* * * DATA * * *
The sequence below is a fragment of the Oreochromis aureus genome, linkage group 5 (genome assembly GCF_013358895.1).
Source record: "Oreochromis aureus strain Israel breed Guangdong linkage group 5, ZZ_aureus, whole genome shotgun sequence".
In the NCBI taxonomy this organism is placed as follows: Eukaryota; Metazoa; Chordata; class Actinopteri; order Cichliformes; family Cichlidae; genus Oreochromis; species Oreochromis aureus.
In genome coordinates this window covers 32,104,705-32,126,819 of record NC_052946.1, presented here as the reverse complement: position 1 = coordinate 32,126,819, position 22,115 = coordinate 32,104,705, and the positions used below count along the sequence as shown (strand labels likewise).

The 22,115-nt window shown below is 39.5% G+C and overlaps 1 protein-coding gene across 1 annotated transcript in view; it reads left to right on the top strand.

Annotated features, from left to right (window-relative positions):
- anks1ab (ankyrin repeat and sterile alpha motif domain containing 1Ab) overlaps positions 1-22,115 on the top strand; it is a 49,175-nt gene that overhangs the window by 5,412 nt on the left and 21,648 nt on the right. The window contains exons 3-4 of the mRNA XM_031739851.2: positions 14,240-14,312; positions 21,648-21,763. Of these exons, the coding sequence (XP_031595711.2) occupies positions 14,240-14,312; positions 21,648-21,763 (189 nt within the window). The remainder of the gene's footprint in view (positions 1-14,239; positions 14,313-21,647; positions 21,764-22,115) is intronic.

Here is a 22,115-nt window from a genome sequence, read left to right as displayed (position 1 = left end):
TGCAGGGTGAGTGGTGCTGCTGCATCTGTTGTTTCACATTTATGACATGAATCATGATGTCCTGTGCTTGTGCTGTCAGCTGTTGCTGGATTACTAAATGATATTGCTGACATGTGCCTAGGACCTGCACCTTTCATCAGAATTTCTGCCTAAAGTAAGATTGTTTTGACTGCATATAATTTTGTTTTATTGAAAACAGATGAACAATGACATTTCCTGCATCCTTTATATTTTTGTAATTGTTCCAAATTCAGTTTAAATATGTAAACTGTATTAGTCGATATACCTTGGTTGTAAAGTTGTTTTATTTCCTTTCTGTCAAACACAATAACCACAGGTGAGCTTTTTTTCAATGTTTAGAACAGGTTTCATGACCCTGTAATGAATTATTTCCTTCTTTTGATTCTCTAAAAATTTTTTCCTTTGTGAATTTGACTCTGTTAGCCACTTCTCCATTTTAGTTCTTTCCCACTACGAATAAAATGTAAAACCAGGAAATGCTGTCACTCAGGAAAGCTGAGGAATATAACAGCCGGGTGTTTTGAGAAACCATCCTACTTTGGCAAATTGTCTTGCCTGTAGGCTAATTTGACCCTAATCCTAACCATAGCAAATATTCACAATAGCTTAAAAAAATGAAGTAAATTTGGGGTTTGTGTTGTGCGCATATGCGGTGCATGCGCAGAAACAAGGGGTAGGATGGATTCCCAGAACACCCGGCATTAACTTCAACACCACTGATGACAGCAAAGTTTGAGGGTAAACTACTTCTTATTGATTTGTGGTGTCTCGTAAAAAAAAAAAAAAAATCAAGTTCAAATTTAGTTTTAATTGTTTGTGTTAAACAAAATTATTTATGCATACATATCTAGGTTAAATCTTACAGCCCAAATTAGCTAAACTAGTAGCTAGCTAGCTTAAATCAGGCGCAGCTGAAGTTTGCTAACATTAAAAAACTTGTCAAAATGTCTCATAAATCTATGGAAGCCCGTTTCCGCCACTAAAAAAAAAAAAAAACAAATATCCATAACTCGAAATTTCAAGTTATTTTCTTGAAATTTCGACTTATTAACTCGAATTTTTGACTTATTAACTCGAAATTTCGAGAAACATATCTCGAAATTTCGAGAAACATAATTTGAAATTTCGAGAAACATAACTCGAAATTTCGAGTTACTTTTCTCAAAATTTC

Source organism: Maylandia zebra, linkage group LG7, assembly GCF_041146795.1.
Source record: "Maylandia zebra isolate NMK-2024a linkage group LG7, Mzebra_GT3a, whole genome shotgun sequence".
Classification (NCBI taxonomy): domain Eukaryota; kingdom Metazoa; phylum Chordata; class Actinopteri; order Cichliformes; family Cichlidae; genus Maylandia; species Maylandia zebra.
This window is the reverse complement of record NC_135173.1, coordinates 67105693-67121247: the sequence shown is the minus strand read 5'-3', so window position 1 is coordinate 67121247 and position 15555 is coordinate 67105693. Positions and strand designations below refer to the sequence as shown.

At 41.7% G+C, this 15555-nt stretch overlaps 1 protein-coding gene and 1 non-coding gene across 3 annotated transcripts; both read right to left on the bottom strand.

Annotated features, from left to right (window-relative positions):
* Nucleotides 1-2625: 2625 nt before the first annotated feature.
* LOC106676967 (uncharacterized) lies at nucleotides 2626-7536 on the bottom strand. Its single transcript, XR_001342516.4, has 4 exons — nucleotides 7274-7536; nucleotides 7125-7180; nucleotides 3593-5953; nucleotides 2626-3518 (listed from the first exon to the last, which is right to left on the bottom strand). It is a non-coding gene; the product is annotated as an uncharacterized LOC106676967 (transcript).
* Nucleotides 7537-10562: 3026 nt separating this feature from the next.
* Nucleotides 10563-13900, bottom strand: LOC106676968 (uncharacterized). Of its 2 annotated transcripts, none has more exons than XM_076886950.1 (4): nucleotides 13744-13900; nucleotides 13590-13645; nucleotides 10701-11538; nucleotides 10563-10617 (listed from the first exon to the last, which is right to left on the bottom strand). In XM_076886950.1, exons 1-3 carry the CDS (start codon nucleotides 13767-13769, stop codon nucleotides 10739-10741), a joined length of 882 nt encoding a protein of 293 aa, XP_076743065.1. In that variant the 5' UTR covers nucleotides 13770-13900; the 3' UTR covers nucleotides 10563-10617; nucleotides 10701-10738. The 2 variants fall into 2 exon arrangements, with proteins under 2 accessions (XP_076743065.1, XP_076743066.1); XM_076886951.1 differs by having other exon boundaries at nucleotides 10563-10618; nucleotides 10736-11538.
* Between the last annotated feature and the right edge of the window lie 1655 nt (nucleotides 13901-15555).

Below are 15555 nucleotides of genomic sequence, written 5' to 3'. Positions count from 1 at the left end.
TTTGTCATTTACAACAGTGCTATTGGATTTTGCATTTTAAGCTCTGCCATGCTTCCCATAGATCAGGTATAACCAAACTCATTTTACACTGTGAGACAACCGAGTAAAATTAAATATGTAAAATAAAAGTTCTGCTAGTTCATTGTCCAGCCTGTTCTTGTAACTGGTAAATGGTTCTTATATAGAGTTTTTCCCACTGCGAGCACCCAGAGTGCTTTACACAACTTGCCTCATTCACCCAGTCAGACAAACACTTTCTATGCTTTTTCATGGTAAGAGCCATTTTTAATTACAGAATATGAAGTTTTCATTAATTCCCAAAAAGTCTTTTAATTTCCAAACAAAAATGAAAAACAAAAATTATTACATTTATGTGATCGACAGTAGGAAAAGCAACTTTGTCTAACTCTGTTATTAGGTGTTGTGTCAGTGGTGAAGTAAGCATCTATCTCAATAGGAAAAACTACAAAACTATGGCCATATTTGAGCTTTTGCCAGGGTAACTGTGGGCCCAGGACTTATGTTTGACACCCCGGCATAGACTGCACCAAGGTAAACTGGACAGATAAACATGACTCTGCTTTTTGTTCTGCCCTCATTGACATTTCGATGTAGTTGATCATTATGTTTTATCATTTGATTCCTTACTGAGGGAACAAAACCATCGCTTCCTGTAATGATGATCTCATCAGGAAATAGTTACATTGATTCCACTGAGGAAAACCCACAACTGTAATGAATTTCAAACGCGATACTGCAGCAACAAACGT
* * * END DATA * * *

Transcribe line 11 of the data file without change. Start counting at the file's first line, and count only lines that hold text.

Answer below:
Source record: "Maylandia zebra isolate NMK-2024a linkage group LG7, Mzebra_GT3a, whole genome shotgun sequence".